Wednesday, March 23, 2011
The operator of Washington's only nuclear-power plant is considering use of the plutonium fuel that has raised special concerns about one of Japan's damaged nuclear reactors.
Officials at the Columbia Generating Station, on the Hanford nuclear reservation, have been quietly discussing the use of so-called mox fuel for at least two years -- but had hoped to keep the fact out of the news.
In the case of an accident, some experts say fuel made from highly toxic plutonium can produce more dangerous fallout than standard uranium fuel. Plutonium fuel is also harder to control, said nuclear scientist Arjun Makhijani, president of the Institute for Energy and Environmental Research.
The nuclear-watchdog group Heart of America Northwest sued the plant's operator this week, alleging that Energy Northwest improperly withheld information about the proposal requested under the federal Freedom of Information Act.
Spokeswoman Rochelle Olson said Energy Northwest and Pacific Northwest National Laboratory have been discussing the use of mox, or mixed oxide fuel, but don't know if they will conduct a feasibility study. "We have made no decisions," she said. "The first priority for us is the safe operation of our nuclear-generating station."
Use of plutonium reactor fuel could help draw down stockpiles from weapons production and dismantling of nuclear warheads, Olson said. And because the country is anxious to find an application for it, plutonium fuel could be cheaper.
No U.S. nuclear plants currently use the plutonium fuel.
This week, Japan deployed fire trucks and helicopters to dump water on the No. 3 reactor at the Fukushima Daiichi nuclear complex, where stored fuel rods are overheating and containment structures may have been damaged. The reactor is the only one in the complex to use mox fuel.
"The possibility of a very significant plutonium release and subsequent plutonium contamination of areas around the plant ... is a very big issue at reactor 3," said Dr. Ira Helfand, of Physicians for Social Responsibility, an anti-nuclear group.
What it is
Even uranium fuel contains some plutonium, which is produced during the fission process. Mox fuel, which is a mixture of uranium and plutonium, contains a higher proportion of plutonium -- between 5 and 9 percent, Makhijani said. Plutonium has a half life of 250,000 years. Inhaling a few particles can cause lung cancer.
The National Nuclear Security Administration is building a $4.8 billion plant to turn weapons-grade plutonium into fuel at the Department of Energy's Savannah River site in South Carolina. But so far, few utilities have expressed interest in using it.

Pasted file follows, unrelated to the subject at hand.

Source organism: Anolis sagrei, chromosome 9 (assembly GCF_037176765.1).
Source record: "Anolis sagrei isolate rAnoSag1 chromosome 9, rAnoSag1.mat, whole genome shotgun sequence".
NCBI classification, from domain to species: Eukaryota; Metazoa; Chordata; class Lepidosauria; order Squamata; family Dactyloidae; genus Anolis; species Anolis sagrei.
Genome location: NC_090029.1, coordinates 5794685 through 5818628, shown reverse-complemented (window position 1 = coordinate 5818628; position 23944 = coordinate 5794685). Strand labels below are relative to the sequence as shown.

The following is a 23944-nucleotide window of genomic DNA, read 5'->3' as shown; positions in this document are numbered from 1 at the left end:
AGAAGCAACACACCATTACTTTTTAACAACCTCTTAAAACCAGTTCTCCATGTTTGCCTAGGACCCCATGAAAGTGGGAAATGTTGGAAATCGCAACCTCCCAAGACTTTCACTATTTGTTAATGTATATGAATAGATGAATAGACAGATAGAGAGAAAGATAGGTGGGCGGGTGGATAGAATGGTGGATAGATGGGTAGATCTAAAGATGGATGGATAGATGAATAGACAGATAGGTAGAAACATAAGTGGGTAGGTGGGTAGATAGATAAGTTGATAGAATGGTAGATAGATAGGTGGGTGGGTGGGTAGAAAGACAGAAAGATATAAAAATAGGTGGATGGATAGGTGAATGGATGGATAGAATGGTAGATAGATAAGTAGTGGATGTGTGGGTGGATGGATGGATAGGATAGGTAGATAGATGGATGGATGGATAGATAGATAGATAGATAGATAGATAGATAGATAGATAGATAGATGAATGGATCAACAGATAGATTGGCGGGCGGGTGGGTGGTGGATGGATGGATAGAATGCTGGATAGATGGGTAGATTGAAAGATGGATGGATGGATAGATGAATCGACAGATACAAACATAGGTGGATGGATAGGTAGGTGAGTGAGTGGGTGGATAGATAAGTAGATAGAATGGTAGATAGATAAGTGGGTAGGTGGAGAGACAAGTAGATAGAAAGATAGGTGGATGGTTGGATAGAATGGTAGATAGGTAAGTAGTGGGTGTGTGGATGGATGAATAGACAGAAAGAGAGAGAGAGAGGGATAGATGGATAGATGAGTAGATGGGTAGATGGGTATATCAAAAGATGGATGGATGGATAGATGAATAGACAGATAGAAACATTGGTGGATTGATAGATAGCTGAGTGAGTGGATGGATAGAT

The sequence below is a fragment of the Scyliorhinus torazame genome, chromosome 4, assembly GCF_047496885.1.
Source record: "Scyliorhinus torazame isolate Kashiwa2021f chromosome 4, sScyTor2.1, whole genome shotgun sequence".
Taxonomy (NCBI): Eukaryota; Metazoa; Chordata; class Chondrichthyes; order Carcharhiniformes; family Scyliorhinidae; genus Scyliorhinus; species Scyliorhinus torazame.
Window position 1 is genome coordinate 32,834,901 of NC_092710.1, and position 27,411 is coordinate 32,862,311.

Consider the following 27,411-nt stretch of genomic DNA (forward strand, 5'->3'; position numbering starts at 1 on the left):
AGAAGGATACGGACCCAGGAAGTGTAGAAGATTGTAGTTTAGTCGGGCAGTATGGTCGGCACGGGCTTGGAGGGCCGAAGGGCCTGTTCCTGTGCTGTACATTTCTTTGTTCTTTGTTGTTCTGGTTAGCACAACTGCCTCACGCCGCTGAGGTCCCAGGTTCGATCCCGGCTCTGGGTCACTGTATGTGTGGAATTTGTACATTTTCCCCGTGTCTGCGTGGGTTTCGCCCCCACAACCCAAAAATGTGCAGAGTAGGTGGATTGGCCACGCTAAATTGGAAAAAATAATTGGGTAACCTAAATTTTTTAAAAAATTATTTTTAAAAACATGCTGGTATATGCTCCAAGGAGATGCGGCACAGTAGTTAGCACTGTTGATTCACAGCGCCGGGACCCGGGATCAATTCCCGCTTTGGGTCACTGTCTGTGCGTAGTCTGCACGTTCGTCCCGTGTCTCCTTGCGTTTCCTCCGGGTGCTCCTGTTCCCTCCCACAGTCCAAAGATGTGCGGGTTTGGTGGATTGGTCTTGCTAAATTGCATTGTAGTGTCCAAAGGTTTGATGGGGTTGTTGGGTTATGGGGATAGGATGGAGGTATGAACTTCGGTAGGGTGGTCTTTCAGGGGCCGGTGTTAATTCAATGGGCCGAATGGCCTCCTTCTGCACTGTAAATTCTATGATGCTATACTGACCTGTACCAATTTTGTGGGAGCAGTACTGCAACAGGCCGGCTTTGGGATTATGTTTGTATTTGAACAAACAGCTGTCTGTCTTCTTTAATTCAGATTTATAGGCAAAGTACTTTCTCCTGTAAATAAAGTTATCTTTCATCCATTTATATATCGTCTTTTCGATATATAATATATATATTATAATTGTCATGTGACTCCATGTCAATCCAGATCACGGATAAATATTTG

Hanford's nuclear experts are experienced in handling weapons-grade material, Olson said. "It makes sense for us to study the technology to see if it's feasible."
But officials wanted to keep their studies quiet. "I assume this info will stay between PNNL and DOE NNSA," said a December 2009 e-mail released last year to the environmental group Friends of the Earth under a public records request. "Just don't want any unexpected press releases about burning mox fuel in (Columbia Generating Station).
Other documents lay out a timeline starting in 2013 with incorporation of a few plutonium fuel elements into the reactor core. The elements would be tested for six years, followed by a phase-up to full operations in 2025. Even then, mox fuel would only make up 30 percent of the reactor core.
Olson said the timeline was theoretical, and is already outdated. All cost estimates were redacted from the released documents, triggering this week's legal challenge.
Some nuclear experts question whether plutonium fuel is significantly more dangerous than uranium fuel. In an accident, it's the easily dispersed isotopes like radioactive iodine and cesium that account for most of the health effects, Makhijani said. Plutonium is heavy and wouldn't be widely spread.
But its toxicity is so high that even small amounts can be dangerous. "Plutonium is nasty stuff and you don't want it in the environment," Makhijani said.
Olson pointed out that the 1,150-megawatt Columbia Generating Station has never experienced a radiation release.
Commissioned in 1984, the plant produces about 9 percent of Washington's electricity. Energy Northwest has applied for relicensing by the Nuclear Regulatory Commission. If granted, the new license would be good until 2043.
Incorporating mox fuel would require a license modification, Olson said.
Because only a small amount of plutonium is left after the fuel is burned, spent rods would not be a target for terrorists intent on making weapons, she added.